WILL THE SUPES drop the Vet's Office? No. The vote to spare it might even be unanimous. Supervisor Hamburg said Monday that while he might be anti-War, he certainly isn't anti-Vet. Supervisors McCowen and Pinches are adamantly for retention of the office, and Carre Brown's husband is a veteran, which should translate as a Yes vote from Supervisor Brown. Which leaves Supervisor Smith. If she thinks she can get free vaccinations for her dogs, she'll probably vote for the vets, too. This three-person office costs the County about $134,000 net, but brings in several annual millions in benefits and services to veterans. Why and how the Vet's office got on the CEO Angelo's hit list borders on the weird.

FORT BRAGG'S new police chief is Scott Mayberry. Scott, born and bred in FB, was a pretty good basketball player at Fort Bragg High School back in the early 1980s while his dad, Joe Mayberry, served as FB's police chief. Scott has lately been working with the Redding Police Department. The infamous and eminently solvable Fort Bragg Fires of 1987 occurred while Joe Mayberry was Fort Bragg's chief of police. In one gala night of brazen arsons, Fort Bragg's Ten Mile Justice Court, the adjacent town library and the Piedmont Hotel all were destroyed. The court and the library were torched as a diversion, the Piedmont being the target. Mayberry's tiny department quickly identified the young men who'd set the fires and also had figured out who'd coordinated the big event for its sponsors. I've always assumed old Joe also knew who the shot callers were, information he undoubtedly passed along. He did a very good job on the biggest crime ever committed in Fort Bragg, a better job than the delegation of FBI and ATF agents who soon appeared on scene. The net investigative work product bounced back and forth between the feds and local DA Susan Massini and, finally came to rest in Massini's office where the statute of limitations ran, and the crooks who burned the historical heart out of Fort Bragg got clean away with it. The big event still scares certain peripherally involved people to this day, scares them so thoroughly they still won't talk about it. Why? The guy responsible would just as soon knock you off as look at you, and may indeed have murdered one of the torches the day before that kid was scheduled to testify before a federal grand jury in San Francisco. His death was ruled a "probable suicide." (We tell the story of the fires in exhaustive but hopefully not exhausting detail in Mendocino Noir, available at your neighborhood bookstore or through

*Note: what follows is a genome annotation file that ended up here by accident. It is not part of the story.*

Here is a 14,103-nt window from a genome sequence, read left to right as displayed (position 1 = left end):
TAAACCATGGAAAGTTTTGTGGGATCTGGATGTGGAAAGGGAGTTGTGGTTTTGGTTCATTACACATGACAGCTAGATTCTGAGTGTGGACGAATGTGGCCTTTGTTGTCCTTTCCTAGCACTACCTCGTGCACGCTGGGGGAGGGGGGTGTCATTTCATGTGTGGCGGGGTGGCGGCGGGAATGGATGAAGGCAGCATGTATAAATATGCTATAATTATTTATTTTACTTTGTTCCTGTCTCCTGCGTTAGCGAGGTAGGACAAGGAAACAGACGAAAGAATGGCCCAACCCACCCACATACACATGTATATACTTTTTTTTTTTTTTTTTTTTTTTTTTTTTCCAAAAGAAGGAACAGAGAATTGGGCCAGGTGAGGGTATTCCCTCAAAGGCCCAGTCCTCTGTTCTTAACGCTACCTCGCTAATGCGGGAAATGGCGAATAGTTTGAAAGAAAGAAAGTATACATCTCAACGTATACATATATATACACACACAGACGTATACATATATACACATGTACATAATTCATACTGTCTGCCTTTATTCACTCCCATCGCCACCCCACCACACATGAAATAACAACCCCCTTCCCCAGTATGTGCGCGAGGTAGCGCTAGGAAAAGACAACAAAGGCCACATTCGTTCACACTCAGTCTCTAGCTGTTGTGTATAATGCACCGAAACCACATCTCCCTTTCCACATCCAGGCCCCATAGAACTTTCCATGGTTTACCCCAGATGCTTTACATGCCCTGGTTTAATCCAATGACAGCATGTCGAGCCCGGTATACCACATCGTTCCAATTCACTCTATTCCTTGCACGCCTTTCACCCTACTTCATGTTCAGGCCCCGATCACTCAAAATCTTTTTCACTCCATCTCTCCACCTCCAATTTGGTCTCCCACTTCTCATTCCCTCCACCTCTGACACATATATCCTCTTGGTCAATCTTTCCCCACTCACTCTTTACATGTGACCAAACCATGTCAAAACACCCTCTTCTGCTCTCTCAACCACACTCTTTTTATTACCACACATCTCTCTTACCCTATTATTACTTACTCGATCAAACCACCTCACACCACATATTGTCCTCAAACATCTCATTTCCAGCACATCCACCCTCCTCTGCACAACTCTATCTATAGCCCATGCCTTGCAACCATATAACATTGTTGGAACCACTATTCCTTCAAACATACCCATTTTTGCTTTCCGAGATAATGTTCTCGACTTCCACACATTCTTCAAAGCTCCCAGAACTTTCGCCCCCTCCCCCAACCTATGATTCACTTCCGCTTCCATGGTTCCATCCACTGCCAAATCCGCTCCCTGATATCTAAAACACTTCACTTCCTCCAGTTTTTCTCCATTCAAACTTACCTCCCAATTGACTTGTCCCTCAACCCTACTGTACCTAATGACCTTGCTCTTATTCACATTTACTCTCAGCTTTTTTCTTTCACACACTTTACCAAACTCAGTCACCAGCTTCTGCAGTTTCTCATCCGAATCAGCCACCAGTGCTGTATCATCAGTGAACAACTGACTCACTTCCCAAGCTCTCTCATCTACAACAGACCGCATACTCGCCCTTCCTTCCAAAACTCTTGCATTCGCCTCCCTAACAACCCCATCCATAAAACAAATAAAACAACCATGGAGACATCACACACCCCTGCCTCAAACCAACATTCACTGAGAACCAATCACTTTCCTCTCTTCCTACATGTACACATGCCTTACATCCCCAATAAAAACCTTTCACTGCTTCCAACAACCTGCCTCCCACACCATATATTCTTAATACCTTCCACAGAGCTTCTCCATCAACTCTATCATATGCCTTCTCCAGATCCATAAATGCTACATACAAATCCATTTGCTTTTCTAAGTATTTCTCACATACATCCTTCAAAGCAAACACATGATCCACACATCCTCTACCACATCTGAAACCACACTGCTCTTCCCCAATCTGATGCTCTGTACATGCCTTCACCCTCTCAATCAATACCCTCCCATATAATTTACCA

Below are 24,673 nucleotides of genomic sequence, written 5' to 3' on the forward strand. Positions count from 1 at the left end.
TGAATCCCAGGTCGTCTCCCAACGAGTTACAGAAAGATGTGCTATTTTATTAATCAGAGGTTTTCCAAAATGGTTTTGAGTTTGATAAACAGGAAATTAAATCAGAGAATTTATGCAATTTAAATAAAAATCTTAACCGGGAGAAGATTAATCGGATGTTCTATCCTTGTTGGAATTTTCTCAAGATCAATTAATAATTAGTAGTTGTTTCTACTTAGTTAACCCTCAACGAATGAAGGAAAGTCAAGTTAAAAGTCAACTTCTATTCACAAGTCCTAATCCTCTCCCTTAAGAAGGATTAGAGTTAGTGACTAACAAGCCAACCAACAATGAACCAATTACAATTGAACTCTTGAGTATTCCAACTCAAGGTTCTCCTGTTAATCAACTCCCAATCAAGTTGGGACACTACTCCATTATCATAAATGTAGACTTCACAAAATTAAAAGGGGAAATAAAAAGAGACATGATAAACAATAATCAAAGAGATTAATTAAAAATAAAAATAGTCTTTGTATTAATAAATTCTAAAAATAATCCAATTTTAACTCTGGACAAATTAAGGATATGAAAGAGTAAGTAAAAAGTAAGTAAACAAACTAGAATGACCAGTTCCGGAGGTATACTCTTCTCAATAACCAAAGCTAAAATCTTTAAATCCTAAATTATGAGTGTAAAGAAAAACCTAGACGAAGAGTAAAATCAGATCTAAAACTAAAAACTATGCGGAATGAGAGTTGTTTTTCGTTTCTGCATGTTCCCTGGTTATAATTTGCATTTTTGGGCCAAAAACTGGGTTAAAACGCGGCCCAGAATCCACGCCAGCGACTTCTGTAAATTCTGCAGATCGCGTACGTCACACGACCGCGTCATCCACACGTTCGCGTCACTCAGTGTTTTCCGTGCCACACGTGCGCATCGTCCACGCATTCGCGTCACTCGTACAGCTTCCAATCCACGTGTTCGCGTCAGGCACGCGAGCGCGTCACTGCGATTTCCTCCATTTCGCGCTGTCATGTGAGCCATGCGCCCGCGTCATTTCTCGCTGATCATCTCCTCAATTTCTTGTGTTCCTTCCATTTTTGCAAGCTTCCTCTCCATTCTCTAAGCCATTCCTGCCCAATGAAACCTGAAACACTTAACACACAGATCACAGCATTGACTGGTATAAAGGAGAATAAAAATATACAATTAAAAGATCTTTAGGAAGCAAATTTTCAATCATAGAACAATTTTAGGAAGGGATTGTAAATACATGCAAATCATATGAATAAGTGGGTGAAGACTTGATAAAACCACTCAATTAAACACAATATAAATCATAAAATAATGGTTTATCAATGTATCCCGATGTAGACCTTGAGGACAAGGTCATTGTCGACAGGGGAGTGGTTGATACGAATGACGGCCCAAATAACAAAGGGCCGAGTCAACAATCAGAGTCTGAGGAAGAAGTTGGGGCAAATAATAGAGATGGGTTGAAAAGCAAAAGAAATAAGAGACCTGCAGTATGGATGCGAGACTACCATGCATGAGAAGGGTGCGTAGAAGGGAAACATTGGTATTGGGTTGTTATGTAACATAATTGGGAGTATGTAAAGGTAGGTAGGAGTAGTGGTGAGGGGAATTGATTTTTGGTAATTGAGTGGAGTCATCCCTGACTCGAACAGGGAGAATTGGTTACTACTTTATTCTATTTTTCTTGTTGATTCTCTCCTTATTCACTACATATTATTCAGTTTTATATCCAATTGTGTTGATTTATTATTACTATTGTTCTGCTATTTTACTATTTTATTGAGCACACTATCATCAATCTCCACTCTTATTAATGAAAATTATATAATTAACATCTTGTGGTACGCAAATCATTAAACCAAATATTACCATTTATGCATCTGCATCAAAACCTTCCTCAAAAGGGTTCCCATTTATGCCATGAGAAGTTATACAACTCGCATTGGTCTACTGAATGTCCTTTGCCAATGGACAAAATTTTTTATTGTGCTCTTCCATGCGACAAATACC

FEDERAL BANK REGULATORS are leaning on Northcoast banks for more information about certain depositors. Translation: The feds want to know more about people in the dope business. But the banks say the added paperwork is too much and are simply closing the accounts of medical marijuana clinics. Of course lots of people in the biz don't use banks anyway unless they have some kind of plausible front business.